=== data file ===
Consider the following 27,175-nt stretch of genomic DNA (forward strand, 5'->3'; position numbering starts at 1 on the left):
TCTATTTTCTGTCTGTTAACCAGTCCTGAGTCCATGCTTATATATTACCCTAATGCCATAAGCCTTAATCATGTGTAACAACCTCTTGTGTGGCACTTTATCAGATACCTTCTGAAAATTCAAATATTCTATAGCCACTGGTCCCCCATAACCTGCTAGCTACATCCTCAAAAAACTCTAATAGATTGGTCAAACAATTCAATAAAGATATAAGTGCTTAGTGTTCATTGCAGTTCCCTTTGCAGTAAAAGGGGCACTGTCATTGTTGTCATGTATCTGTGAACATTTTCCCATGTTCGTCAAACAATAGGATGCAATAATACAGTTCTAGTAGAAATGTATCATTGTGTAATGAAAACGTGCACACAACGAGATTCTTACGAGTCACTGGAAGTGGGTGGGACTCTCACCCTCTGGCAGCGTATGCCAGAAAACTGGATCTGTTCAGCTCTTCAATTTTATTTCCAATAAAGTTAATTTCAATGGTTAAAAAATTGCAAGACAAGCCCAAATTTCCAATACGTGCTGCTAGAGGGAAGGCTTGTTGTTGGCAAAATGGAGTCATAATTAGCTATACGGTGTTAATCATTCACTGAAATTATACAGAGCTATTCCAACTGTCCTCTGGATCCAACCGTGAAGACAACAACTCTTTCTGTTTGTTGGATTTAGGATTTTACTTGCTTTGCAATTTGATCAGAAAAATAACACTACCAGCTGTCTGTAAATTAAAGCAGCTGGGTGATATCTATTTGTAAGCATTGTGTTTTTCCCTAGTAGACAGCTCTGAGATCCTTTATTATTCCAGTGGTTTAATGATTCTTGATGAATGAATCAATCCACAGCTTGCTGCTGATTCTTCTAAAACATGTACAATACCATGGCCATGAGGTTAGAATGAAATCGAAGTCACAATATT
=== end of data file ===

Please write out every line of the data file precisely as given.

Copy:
Consider the following 27,175-nt stretch of genomic DNA (forward strand, 5'->3'; position numbering starts at 1 on the left):
TCTATTTTCTGTCTGTTAACCAGTCCTGAGTCCATGCTTATATATTACCCTAATGCCATAAGCCTTAATCATGTGTAACAACCTCTTGTGTGGCACTTTATCAGATACCTTCTGAAAATTCAAATATTCTATAGCCACTGGTCCCCCATAACCTGCTAGCTACATCCTCAAAAAACTCTAATAGATTGGTCAAACAATTCAATAAAGATATAAGTGCTTAGTGTTCATTGCAGTTCCCTTTGCAGTAAAAGGGGCACTGTCATTGTTGTCATGTATCTGTGAACATTTTCCCATGTTCGTCAAACAATAGGATGCAATAATACAGTTCTAGTAGAAATGTATCATTGTGTAATGAAAACGTGCACACAACGAGATTCTTACGAGTCACTGGAAGTGGGTGGGACTCTCACCCTCTGGCAGCGTATGCCAGAAAACTGGATCTGTTCAGCTCTTCAATTTTATTTCCAATAAAGTTAATTTCAATGGTTAAAAAATTGCAAGACAAGCCCAAATTTCCAATACGTGCTGCTAGAGGGAAGGCTTGTTGTTGGCAAAATGGAGTCATAATTAGCTATACGGTGTTAATCATTCACTGAAATTATACAGAGCTATTCCAACTGTCCTCTGGATCCAACCGTGAAGACAACAACTCTTTCTGTTTGTTGGATTTAGGATTTTACTTGCTTTGCAATTTGATCAGAAAAATAACACTACCAGCTGTCTGTAAATTAAAGCAGCTGGGTGATATCTATTTGTAAGCATTGTGTTTTTCCCTAGTAGACAGCTCTGAGATCCTTTATTATTCCAGTGGTTTAATGATTCTTGATGAATGAATCAATCCACAGCTTGCTGCTGATTCTTCTAAAACATGTACAATACCATGGCCATGAGGTTAGAATGAAATCGAAGTCACAATATT